It is true the proportion of British people who are working class has fallen over the past half century. But the decline in the number of working-class MPs has happened twice as fast...
There are far too many people who are struggling today and there are far too many politicians who just do not have an understanding of what it’s like
“There are far too many people who are struggling today and there are far too many politicians who just do not have an understanding of what it’s like”, Angela Rayner said at a recent IPPR event.
Rayner is the exception to this rule. Few other parliamentarians saw school as “the chance for me, in essence, to get a hot meal at lunchtime”. Something that will be all too common for children up and down the country this winter.
Just seven percent of MPs today can be considered working class, compared with 34% of all UK working-age adults, a new IPPR study finds. Only about one percent of the current Conservative MPs entered parliament from a working-class job.
And while 13% of Labour MPs joined parliament from a working-class occupation, this proportion has halved since the 1980s. At the same time there has been a rise in the number of ‘career politicians’ and those entering Parliament from the worlds of finance and business.
It is true the proportion of British people who are working class has fallen over the past half century. But the decline in the number of working-class MPs has happened twice as fast.
The social and economic backgrounds of MPs has a profound impact on public policy. Working-class parliamentarians focus on quite a different set of policies, often relating to inequality and economic injustice, than their middle- and upper-class counterparts. Across Europe, cabinets in the post-war period with more working-class ministers made welfare spending more generous than cabinets with few working-class ministers, above and beyond the partisan hue of the government.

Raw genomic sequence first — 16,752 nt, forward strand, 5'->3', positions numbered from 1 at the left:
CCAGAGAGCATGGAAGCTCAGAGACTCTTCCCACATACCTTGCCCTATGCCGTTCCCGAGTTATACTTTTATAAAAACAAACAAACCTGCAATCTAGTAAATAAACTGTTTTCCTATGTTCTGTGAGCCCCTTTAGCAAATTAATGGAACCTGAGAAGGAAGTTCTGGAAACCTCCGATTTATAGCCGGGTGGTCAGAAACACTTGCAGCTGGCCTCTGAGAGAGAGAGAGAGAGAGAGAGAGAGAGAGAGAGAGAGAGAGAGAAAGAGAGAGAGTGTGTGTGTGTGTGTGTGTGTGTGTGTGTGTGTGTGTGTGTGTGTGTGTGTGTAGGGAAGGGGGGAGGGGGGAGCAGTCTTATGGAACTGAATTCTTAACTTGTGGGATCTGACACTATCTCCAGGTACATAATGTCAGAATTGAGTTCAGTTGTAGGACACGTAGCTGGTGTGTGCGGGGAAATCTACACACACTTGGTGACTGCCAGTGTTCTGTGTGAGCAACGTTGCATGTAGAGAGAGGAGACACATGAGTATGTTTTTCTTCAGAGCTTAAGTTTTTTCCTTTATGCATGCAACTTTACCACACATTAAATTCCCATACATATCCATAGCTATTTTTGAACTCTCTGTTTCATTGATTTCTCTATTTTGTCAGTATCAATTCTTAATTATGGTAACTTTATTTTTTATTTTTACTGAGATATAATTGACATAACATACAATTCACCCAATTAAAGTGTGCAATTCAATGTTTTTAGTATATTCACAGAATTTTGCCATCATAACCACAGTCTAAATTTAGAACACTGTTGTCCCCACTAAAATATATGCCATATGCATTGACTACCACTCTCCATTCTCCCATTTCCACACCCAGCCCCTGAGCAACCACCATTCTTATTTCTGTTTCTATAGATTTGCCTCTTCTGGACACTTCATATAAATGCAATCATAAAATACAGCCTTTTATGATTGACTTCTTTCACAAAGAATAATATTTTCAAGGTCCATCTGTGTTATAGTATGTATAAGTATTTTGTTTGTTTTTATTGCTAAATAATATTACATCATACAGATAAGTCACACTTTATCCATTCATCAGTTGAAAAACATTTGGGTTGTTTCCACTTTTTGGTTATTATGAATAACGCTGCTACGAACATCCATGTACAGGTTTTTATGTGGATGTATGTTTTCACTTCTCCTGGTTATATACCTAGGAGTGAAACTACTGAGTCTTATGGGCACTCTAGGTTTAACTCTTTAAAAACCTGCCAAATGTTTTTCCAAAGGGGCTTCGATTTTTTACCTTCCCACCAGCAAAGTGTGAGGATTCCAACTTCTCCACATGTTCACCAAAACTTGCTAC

Despite this, too many politicians fail to recognise the connection between their position in the world and their interpretation of it.
Indeed, it is no coincidence that the value of work and workers in our society eroded as working-class representation in British politics waned.
The low-wage crisis of the past decade – wages flatlined while wealth boomed – is not an outcome you would expect in a politically equal democracy. But it is a feature of a democracy where those with wealth and affluence have greater sway over policy than those without.
Politics is often mistaken as a technocratic contest over who is most competent to enact an agreed upon set of policies. But, as Russell Muirhead put it, “Democratic politics is not just a tool to ‘get it right’, it is a contest over what it means to get it right.” It matters who’s at the contest. And who isn’t.
Democratic politics is not just a tool to ‘get it right’, it is a contest over what it means to get it right.
Political parties are where ideologies are formed and impressed onto society. Parliament is where issues are debated and agendas set. Government is where major policy decisions are made. In each the voice of working-class communities has been hollowed out.
Eventually, parties will have to face this representation gap, for electoral reasons if nothing else. Working-class people form a large and diverse constituency. Still powerful enough to win, or lose, you an election. And the dwindling number of working-class candidates have frayed party loyalties – votes are there to be won.
As political parties selectparties are select candidates to stand in the next general election, they would be wise to put up more working-class people.